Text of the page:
Hi,
I’m trying to sort a list of tuples. A char and a count of that char (Char , Int) e.g. [ ('r',2), ('c',2),('a', 2), ('b',3), ('f',2)] e.g. ‘r’ occurs twice etc. The order should be based on the count first and then ties broken by the natural ordering of char. So [ ('r',2), ('c',2),('a', 2), ('b',3), ('f',2)] will sort as [('b',3),('a', 2), ('c',2),('f',2), ('r',2)] I initially tried variants on sortBy (compare `on` snd) and then made a type Tup = T (Char, Int) and defined Eq and then got to the point where I felt that this had become too difficult for a simple problem and concluded that I’m missing a point somewhere and need a bit of help! Many thanks M _______________________________________________ Beginners mailing list [hidden email] http://mail.haskell.org/cgi-bin/mailman/listinfo/beginners |
On Tue, Dec 13, 2016 at 02:36:39PM +0000, mike h wrote:
> Hi, > > I’m trying to sort a list of tuples. A char and a count of that char (Char , Int) > e.g. > > [ ('r',2), ('c',2),('a', 2), ('b',3), ('f',2)] > > e.g. ‘r’ occurs twice etc. > The order should be based on the count first and then ties broken by the > natural ordering of char. You should provide sortBy with an appropriate compare function, e.g. comp (a,b) (c,d) | a > c = GT | -- etc etc. or go with the manky but working hack: λ> :m Data.List λ> sortOn (\(a, b) -> b*(-100) + fromEnum a) [('r',2), ('c',2),('a', 2), ('b',3), ('f',2)] [('b',3),('a',2),('c',2),('f',2),('r',2)] _______________________________________________ Beginners mailing list [hidden email] http://mail.haskell.org/cgi-bin/mailman/listinfo/beginners |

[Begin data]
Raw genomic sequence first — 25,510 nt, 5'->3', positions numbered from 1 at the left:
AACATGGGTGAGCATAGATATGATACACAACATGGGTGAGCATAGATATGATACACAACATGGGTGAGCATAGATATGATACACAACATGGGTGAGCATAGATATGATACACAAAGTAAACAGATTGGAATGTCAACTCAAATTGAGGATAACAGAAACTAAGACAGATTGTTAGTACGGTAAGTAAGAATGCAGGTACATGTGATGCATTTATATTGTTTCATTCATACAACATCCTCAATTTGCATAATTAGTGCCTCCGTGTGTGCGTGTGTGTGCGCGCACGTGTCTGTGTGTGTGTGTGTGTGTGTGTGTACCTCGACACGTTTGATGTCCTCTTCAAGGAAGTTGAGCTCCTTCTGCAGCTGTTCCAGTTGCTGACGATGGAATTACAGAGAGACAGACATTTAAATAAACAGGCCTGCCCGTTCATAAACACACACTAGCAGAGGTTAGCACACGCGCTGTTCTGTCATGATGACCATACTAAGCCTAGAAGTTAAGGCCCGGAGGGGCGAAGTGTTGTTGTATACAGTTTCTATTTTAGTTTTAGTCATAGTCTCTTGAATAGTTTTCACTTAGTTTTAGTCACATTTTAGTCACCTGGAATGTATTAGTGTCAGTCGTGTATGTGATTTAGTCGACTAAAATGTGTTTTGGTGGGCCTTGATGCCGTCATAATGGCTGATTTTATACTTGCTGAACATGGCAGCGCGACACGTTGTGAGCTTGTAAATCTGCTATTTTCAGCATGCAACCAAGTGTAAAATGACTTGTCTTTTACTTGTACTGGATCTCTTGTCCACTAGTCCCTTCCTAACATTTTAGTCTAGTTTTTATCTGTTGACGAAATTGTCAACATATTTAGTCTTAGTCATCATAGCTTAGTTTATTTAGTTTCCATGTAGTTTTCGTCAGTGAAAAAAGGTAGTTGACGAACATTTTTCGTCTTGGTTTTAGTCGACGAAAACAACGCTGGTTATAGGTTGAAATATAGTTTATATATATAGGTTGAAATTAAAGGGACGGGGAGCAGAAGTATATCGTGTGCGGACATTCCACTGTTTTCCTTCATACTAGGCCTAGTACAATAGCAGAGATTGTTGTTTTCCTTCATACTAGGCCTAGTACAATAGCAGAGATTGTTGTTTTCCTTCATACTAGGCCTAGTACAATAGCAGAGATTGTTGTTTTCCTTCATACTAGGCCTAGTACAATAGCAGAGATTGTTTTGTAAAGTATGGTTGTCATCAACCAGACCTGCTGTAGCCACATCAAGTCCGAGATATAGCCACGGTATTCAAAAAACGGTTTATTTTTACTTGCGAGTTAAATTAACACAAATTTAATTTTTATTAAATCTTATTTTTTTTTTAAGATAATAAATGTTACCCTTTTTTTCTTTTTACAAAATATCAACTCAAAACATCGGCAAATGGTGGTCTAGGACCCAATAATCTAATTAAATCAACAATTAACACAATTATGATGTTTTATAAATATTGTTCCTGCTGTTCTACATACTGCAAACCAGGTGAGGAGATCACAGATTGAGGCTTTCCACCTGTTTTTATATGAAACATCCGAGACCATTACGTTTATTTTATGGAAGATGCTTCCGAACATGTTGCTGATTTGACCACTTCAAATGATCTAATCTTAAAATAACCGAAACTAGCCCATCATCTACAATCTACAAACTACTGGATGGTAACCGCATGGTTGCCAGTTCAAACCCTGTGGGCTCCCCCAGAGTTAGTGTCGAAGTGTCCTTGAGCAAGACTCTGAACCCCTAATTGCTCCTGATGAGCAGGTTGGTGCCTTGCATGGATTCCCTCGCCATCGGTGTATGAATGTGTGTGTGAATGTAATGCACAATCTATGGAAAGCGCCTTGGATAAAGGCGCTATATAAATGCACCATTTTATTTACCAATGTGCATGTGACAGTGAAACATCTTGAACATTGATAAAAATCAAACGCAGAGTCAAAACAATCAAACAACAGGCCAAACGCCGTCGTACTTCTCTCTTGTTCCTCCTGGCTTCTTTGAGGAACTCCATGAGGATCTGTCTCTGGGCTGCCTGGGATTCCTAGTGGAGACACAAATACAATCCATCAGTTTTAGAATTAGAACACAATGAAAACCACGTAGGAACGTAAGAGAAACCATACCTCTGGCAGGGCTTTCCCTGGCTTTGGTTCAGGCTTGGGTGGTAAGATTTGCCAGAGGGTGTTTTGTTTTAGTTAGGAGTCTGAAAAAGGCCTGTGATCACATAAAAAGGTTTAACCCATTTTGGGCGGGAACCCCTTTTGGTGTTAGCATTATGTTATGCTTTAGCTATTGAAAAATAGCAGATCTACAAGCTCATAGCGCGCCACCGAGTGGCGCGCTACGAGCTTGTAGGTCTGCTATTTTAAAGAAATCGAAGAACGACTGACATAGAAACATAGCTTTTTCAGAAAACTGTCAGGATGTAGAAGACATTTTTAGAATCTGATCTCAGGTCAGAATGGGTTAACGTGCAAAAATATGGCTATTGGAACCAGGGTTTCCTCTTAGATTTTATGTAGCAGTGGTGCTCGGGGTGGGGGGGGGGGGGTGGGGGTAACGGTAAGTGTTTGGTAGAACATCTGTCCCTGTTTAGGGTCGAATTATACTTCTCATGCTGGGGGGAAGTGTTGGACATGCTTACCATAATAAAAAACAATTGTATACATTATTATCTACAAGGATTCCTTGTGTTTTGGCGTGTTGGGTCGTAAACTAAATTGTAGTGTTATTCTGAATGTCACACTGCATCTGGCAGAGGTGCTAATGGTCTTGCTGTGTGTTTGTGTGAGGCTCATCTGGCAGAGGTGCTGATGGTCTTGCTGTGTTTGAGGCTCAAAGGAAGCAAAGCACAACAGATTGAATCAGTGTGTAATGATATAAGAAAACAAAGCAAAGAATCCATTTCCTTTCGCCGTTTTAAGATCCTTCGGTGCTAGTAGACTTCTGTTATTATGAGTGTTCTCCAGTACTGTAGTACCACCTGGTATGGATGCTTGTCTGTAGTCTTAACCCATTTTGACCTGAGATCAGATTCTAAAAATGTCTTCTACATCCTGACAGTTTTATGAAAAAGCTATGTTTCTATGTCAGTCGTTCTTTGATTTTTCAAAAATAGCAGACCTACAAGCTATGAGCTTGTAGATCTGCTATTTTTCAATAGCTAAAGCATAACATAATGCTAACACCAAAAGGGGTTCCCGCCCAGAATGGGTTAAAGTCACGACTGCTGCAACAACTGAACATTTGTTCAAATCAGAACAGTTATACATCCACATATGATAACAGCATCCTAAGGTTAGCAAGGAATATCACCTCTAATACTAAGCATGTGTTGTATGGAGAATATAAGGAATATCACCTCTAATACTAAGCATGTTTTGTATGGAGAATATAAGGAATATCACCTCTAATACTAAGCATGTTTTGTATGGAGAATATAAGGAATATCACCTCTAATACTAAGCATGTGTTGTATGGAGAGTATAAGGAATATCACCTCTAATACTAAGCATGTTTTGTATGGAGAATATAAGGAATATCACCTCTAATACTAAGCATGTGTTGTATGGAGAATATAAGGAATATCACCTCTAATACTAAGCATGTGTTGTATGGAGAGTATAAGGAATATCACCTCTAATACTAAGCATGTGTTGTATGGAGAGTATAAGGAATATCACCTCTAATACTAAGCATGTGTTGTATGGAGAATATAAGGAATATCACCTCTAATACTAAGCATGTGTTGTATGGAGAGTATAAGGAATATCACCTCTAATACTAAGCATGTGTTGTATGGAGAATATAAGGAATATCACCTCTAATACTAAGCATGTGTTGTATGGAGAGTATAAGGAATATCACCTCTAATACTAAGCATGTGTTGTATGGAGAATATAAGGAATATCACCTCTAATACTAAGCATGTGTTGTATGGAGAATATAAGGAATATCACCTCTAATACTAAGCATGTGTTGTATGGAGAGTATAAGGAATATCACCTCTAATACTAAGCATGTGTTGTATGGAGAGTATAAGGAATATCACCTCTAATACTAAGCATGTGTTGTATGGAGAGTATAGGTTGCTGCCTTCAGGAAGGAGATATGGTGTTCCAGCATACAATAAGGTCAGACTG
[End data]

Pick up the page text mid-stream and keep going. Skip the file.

There is a really nice solution that takes advantage of Ordering's Monoid instance (see https://wiki.haskell.org/Monoid). You can then combine two calls to `comparing` The imports you need: import Data.List (sortBy) import Data.Ord (Down(..), comparing) import Data.Monoid ((<>)) -- the “mappend” operator sortBy (comparing (Down . snd) <> comparing fst) xs (`Down` is just a newtype that reverses the ordering, since you wanted the first element in descending order and the second in ascending order.) On Tue, 13 Dec 2016 at 16:30 Francesco Ariis <[hidden email]> wrote: On Tue, Dec 13, 2016 at 02:36:39PM +0000, mike h wrote: -- Erlend Hamberg _______________________________________________ Beginners mailing list [hidden email] http://mail.haskell.org/cgi-bin/mailman/listinfo/beginners |
Thanks folks.
Francesco Cool - I just came to that conclusion too and did tupleOrder :: (Char, Int) -> (Char, Int) -> Ordering tupleOrder (c1, x1) (c2, x2) -- char compared by ord and a is less than b! | x1 == x2 && c1 <= c2 = GT | x1 == x2 && c1 >= c2 = LT | x1 < x2 = LT | x1 > x2 = GT and then did sortBy. Erlend I’ll try that - Monoids have such an understated elegance. :)
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